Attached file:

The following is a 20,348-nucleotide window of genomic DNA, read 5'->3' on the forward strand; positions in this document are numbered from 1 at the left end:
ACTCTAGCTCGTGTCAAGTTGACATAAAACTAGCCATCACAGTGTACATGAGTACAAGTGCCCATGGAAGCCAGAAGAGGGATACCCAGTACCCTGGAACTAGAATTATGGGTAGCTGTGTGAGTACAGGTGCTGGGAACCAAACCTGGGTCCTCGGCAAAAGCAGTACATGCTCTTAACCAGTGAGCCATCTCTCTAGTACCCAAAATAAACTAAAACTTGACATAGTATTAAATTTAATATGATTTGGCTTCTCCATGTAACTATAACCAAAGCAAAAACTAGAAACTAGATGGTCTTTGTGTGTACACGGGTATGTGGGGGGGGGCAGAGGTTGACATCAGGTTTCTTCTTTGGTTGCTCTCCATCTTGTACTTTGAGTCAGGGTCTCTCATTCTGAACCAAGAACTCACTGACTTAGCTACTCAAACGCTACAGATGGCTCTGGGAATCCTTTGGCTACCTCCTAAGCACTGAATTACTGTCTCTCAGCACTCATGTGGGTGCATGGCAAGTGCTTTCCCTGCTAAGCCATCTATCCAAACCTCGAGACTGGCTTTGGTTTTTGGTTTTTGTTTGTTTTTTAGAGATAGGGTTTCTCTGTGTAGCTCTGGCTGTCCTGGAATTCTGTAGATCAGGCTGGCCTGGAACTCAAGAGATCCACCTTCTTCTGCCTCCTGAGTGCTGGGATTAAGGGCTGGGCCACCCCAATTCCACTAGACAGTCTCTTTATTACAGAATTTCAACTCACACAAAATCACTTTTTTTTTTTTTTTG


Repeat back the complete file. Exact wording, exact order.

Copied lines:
The following is a 20,348-nucleotide window of genomic DNA, read 5'->3' on the forward strand; positions in this document are numbered from 1 at the left end:
ACTCTAGCTCGTGTCAAGTTGACATAAAACTAGCCATCACAGTGTACATGAGTACAAGTGCCCATGGAAGCCAGAAGAGGGATACCCAGTACCCTGGAACTAGAATTATGGGTAGCTGTGTGAGTACAGGTGCTGGGAACCAAACCTGGGTCCTCGGCAAAAGCAGTACATGCTCTTAACCAGTGAGCCATCTCTCTAGTACCCAAAATAAACTAAAACTTGACATAGTATTAAATTTAATATGATTTGGCTTCTCCATGTAACTATAACCAAAGCAAAAACTAGAAACTAGATGGTCTTTGTGTGTACACGGGTATGTGGGGGGGGGCAGAGGTTGACATCAGGTTTCTTCTTTGGTTGCTCTCCATCTTGTACTTTGAGTCAGGGTCTCTCATTCTGAACCAAGAACTCACTGACTTAGCTACTCAAACGCTACAGATGGCTCTGGGAATCCTTTGGCTACCTCCTAAGCACTGAATTACTGTCTCTCAGCACTCATGTGGGTGCATGGCAAGTGCTTTCCCTGCTAAGCCATCTATCCAAACCTCGAGACTGGCTTTGGTTTTTGGTTTTTGTTTGTTTTTTAGAGATAGGGTTTCTCTGTGTAGCTCTGGCTGTCCTGGAATTCTGTAGATCAGGCTGGCCTGGAACTCAAGAGATCCACCTTCTTCTGCCTCCTGAGTGCTGGGATTAAGGGCTGGGCCACCCCAATTCCACTAGACAGTCTCTTTATTACAGAATTTCAACTCACACAAAATCACTTTTTTTTTTTTTTTG